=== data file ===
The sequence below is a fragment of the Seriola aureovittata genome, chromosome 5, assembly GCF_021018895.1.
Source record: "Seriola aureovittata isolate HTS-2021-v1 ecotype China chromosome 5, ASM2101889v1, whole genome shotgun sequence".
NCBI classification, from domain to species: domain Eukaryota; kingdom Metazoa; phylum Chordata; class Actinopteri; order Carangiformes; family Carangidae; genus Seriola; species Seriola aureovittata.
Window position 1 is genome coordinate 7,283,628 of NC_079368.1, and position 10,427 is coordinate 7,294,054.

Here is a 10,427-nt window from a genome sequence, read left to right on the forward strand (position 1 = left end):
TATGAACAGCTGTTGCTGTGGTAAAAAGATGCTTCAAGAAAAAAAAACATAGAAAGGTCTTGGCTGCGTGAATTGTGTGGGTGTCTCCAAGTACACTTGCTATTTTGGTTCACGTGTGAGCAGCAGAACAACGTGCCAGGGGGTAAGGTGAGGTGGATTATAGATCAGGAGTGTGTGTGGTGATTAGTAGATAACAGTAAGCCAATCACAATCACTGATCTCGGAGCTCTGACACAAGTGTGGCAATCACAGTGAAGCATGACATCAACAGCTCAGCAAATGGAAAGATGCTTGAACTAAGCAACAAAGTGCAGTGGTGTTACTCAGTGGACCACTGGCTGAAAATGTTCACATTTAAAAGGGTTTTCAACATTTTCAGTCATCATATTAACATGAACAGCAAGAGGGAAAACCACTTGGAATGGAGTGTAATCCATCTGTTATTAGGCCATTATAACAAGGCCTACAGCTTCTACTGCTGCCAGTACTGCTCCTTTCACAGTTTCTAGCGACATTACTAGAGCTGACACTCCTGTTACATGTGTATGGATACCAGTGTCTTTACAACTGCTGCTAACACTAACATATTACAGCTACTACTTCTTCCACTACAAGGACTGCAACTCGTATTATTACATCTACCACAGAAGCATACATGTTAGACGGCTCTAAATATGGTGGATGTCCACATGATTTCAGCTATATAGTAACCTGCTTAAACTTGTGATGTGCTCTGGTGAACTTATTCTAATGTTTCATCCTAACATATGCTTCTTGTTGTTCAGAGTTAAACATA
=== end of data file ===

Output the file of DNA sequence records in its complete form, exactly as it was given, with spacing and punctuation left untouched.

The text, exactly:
The sequence below is a fragment of the Seriola aureovittata genome, chromosome 5, assembly GCF_021018895.1.
Source record: "Seriola aureovittata isolate HTS-2021-v1 ecotype China chromosome 5, ASM2101889v1, whole genome shotgun sequence".
NCBI classification, from domain to species: domain Eukaryota; kingdom Metazoa; phylum Chordata; class Actinopteri; order Carangiformes; family Carangidae; genus Seriola; species Seriola aureovittata.
Window position 1 is genome coordinate 7,283,628 of NC_079368.1, and position 10,427 is coordinate 7,294,054.

Here is a 10,427-nt window from a genome sequence, read left to right on the forward strand (position 1 = left end):
TATGAACAGCTGTTGCTGTGGTAAAAAGATGCTTCAAGAAAAAAAAACATAGAAAGGTCTTGGCTGCGTGAATTGTGTGGGTGTCTCCAAGTACACTTGCTATTTTGGTTCACGTGTGAGCAGCAGAACAACGTGCCAGGGGGTAAGGTGAGGTGGATTATAGATCAGGAGTGTGTGTGGTGATTAGTAGATAACAGTAAGCCAATCACAATCACTGATCTCGGAGCTCTGACACAAGTGTGGCAATCACAGTGAAGCATGACATCAACAGCTCAGCAAATGGAAAGATGCTTGAACTAAGCAACAAAGTGCAGTGGTGTTACTCAGTGGACCACTGGCTGAAAATGTTCACATTTAAAAGGGTTTTCAACATTTTCAGTCATCATATTAACATGAACAGCAAGAGGGAAAACCACTTGGAATGGAGTGTAATCCATCTGTTATTAGGCCATTATAACAAGGCCTACAGCTTCTACTGCTGCCAGTACTGCTCCTTTCACAGTTTCTAGCGACATTACTAGAGCTGACACTCCTGTTACATGTGTATGGATACCAGTGTCTTTACAACTGCTGCTAACACTAACATATTACAGCTACTACTTCTTCCACTACAAGGACTGCAACTCGTATTATTACATCTACCACAGAAGCATACATGTTAGACGGCTCTAAATATGGTGGATGTCCACATGATTTCAGCTATATAGTAACCTGCTTAAACTTGTGATGTGCTCTGGTGAACTTATTCTAATGTTTCATCCTAACATATGCTTCTTGTTGTTCAGAGTTAAACATA